2021-05-05 20:38:27 –
Stillwater has approved a $ 24.5 million new luxury condominium parking difference on the grounds of the Chestnut Building in downtown Stillwater.
Reuter-Walton Development plans to redevelop a two-story commercial building and multi-storey car park in the 1960s on 200 blocks of Chestnut Street, one block west of Main Street. Their plan requires 61 units of apartments (complete with penthouse suites) with 73 underground parking lots.
The Stillwater Parking Ordinance requires a total of 112 parking spaces, 1.5 or 92 for resident parking and 1 for 3 guest parking.
The city council cast 3-2 votes on Tuesday night to approve the difference and mitigation plan for the 39 space shortage. Council members Dave Junker and Mike Polena voted against the bill.
Instead of using a public parking system for deficit spaces, Reuters Walton pays $ 20,000, or $ 780,000, for each deficit space. The council demanded that the city’s Downtown Parking Enterprise Fund be prepaid $ 40,000 before issuing a building permit for the project, said community development director Bill Turnblood. He said the funds from the fund will eventually be used to build a new municipal parking lot in downtown Stillwater.
The rest will be paid to the fund according to the schedule established in the project’s pending tax increase loan agreement. Starting in the fifth year of the TIF deal, Turnblood said balance payments are likely to be in units of $ 15.20,000 per year, but emphasized that the deal has not yet been approved.
According to Junker, five recently developed homes in downtown Stillwater totaled 346 homes, providing 761 on-site space. “And it’s still hard to find a parking lot,” he said.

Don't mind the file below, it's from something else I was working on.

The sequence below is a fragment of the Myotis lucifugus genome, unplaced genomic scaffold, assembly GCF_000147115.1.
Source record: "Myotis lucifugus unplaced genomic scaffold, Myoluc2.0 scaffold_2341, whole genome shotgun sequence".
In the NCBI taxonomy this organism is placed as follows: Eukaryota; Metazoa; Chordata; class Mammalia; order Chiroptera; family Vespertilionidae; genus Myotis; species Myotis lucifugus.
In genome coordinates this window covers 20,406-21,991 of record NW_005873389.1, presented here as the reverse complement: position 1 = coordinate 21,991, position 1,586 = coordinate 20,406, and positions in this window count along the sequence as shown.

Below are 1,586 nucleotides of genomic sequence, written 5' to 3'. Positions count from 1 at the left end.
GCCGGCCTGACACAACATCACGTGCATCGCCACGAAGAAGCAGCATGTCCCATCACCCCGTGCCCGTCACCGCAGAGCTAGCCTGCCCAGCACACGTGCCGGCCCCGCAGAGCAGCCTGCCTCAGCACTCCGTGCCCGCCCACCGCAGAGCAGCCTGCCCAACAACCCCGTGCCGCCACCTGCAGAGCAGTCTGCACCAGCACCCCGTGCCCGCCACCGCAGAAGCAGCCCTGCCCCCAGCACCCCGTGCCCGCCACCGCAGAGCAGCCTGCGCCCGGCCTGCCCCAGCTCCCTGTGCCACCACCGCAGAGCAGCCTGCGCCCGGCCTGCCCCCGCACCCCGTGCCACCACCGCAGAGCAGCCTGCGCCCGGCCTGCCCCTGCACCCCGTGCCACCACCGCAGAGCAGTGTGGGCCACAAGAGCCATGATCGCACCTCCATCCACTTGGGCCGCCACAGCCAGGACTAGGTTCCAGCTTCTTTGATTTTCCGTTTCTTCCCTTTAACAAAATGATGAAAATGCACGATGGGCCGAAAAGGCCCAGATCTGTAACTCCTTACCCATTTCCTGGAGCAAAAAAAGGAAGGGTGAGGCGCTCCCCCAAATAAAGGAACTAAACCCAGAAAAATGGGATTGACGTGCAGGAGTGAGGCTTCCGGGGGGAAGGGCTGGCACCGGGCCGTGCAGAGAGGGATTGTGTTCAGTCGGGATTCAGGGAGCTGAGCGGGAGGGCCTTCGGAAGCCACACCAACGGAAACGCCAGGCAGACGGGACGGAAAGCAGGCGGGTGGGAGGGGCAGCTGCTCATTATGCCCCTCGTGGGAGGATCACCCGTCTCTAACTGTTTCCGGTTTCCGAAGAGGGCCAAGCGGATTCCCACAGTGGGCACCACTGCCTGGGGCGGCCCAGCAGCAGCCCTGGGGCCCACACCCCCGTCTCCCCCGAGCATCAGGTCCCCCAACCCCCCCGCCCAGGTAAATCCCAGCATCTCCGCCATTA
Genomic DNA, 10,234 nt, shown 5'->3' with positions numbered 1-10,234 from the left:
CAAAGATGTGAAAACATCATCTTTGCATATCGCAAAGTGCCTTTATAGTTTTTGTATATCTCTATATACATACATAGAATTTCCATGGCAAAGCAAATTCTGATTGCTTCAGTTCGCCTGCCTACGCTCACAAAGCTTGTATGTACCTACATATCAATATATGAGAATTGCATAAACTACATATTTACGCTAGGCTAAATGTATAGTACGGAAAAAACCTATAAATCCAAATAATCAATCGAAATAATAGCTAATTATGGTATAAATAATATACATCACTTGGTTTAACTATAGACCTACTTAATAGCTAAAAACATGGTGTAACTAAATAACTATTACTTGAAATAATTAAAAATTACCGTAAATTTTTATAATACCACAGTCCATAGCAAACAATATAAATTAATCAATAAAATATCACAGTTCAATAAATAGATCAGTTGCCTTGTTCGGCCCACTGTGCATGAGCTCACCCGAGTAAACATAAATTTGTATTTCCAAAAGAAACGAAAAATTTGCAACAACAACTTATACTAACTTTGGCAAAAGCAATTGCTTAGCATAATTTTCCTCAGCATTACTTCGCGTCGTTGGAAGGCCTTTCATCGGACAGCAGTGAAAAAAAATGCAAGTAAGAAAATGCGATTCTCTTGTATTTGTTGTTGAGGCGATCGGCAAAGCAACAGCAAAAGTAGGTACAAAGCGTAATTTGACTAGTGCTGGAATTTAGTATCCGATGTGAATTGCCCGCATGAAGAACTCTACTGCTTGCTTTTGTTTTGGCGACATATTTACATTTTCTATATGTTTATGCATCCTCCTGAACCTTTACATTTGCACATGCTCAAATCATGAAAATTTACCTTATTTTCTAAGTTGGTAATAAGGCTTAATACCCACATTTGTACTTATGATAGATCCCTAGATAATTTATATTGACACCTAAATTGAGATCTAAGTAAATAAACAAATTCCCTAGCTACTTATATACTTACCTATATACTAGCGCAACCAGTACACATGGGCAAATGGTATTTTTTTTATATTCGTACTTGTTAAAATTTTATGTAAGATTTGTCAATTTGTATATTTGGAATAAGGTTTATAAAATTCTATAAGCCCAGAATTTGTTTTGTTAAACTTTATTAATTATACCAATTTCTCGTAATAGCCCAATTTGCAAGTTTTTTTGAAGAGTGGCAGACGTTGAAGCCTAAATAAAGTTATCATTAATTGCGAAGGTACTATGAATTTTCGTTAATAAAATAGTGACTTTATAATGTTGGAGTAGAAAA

Developer Nick Walton Previously mentioned 73 underground food stalls and 26 street parking spaces It will be enough around the building. He told the council on Tuesday night that the building could only handle one level of underground parking due to the proximity of the water table, and that many of the units were rented by individuals rather than families.
The council on Tuesday also voted 3-2 to approve changes to the City Height Ordinance to allow three apartments on the fourth floor of the proposed complex. Council members Junker and Polehna voted against the bill.
City regulations allow buildings 37 feet high. Half the height of the proposed complex is 46 feet. According to Walton, the other half is 36 feet high.
Setback differences were approved with a 5-0 vote.
The chestnut building, which is not considered a historic building, has been vacant since August 2020.
Parking variance approved for new luxury apartment complex in downtown Stillwater – Twin Cities Source link Parking variance approved for new luxury apartment complex in downtown Stillwater – Twin Cities